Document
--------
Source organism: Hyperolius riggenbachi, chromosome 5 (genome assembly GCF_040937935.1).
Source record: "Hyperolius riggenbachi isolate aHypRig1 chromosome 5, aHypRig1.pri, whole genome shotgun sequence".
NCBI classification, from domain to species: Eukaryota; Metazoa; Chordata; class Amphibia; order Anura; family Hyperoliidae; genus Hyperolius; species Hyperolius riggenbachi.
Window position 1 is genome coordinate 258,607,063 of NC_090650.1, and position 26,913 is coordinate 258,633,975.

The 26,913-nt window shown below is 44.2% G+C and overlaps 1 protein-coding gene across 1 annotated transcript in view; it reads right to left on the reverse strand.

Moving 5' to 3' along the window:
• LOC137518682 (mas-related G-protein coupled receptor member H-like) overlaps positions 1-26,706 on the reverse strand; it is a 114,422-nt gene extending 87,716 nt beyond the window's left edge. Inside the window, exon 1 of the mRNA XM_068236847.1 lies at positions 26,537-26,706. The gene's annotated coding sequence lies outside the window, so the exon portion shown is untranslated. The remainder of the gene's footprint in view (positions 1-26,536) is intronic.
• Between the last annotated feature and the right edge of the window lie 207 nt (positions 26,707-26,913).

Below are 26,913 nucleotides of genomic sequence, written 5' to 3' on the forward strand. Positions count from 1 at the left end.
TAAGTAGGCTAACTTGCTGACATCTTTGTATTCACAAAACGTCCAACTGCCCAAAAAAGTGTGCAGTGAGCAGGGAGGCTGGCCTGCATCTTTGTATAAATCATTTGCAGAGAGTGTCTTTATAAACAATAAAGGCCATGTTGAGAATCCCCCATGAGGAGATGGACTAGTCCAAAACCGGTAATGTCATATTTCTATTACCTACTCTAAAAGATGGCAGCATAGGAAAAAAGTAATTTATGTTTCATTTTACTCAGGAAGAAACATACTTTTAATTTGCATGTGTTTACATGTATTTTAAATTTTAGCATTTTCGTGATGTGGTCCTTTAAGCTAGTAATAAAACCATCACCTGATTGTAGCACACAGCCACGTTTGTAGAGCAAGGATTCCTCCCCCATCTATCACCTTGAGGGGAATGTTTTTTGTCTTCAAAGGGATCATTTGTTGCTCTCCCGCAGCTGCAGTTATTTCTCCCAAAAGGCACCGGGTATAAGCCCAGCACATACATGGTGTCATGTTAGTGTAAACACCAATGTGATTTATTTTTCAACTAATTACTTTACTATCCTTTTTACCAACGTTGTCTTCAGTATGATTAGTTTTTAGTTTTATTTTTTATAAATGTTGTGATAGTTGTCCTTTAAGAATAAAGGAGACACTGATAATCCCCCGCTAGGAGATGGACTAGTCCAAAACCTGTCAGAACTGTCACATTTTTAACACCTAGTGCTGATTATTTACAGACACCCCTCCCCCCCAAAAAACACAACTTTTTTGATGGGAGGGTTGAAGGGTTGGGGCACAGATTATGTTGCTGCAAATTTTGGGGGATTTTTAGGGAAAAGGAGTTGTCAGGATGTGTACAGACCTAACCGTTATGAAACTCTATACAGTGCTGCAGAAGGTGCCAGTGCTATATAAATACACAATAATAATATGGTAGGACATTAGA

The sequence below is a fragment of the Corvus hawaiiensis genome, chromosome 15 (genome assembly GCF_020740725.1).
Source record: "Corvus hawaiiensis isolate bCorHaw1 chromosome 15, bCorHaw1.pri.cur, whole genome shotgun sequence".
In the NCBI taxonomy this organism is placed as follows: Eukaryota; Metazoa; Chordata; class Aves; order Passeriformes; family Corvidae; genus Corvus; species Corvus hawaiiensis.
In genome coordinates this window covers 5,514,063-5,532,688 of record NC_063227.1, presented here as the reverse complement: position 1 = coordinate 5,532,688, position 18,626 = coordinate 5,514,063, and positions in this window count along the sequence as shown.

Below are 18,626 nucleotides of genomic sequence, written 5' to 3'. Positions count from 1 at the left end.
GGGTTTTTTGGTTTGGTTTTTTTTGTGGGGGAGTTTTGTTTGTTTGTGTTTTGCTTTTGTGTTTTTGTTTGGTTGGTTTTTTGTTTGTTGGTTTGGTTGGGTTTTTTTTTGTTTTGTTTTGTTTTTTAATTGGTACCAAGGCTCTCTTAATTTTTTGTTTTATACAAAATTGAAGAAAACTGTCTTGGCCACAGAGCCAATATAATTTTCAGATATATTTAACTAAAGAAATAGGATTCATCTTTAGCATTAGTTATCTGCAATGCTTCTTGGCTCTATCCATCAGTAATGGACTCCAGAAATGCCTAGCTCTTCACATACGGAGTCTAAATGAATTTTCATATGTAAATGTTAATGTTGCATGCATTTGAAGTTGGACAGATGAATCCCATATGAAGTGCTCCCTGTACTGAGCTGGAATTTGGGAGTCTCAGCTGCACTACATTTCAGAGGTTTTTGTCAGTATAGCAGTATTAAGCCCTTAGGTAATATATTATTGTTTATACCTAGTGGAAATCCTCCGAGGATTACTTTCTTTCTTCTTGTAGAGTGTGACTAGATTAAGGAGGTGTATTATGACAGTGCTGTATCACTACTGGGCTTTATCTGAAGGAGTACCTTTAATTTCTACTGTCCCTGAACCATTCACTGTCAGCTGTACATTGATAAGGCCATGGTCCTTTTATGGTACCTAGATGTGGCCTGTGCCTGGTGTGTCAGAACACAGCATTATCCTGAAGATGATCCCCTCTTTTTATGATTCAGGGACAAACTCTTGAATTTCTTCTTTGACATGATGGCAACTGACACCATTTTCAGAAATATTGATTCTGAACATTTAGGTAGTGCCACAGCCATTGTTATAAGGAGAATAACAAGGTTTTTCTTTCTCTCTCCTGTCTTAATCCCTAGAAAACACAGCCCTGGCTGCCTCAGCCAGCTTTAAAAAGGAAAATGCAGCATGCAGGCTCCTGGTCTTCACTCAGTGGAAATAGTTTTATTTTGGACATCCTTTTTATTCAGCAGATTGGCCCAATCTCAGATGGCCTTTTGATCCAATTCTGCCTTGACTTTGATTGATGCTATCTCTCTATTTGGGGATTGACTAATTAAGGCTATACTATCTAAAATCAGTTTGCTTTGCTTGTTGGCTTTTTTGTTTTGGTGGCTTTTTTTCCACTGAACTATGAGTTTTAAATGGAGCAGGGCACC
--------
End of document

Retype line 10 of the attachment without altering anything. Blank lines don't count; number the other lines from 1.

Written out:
TAAGTAGGCTAACTTGCTGACATCTTTGTATTCACAAAACGTCCAACTGCCCAAAAAAGTGTGCAGTGAGCAGGGAGGCTGGCCTGCATCTTTGTATAAATCATTTGCAGAGAGTGTCTTTATAAACAATAAAGGCCATGTTGAGAATCCCCCATGAGGAGATGGACTAGTCCAAAACCGGTAATGTCATATTTCTATTACCTACTCTAAAAGATGGCAGCATAGGAAAAAAGTAATTTATGTTTCATTTTACTCAGGAAGAAACATACTTTTAATTTGCATGTGTTTACATGTATTTTAAATTTTAGCATTTTCGTGATGTGGTCCTTTAAGCTAGTAATAAAACCATCACCTGATTGTAGCACACAGCCACGTTTGTAGAGCAAGGATTCCTCCCCCATCTATCACCTTGAGGGGAATGTTTTTTGTCTTCAAAGGGATCATTTGTTGCTCTCCCGCAGCTGCAGTTATTTCTCCCAAAAGGCACCGGGTATAAGCCCAGCACATACATGGTGTCATGTTAGTGTAAACACCAATGTGATTTATTTTTCAACTAATTACTTTACTATCCTTTTTACCAACGTTGTCTTCAGTATGATTAGTTTTTAGTTTTATTTTTTATAAATGTTGTGATAGTTGTCCTTTAAGAATAAAGGAGACACTGATAATCCCCCGCTAGGAGATGGACTAGTCCAAAACCTGTCAGAACTGTCACATTTTTAACACCTAGTGCTGATTATTTACAGACACCCCTCCCCCCCAAAAAACACAACTTTTTTGATGGGAGGGTTGAAGGGTTGGGGCACAGATTATGTTGCTGCAAATTTTGGGGGATTTTTAGGGAAAAGGAGTTGTCAGGATGTGTACAGACCTAACCGTTATGAAACTCTATACAGTGCTGCAGAAGGTGCCAGTGCTATATAAATACACAATAATAATATGGTAGGACATTAGA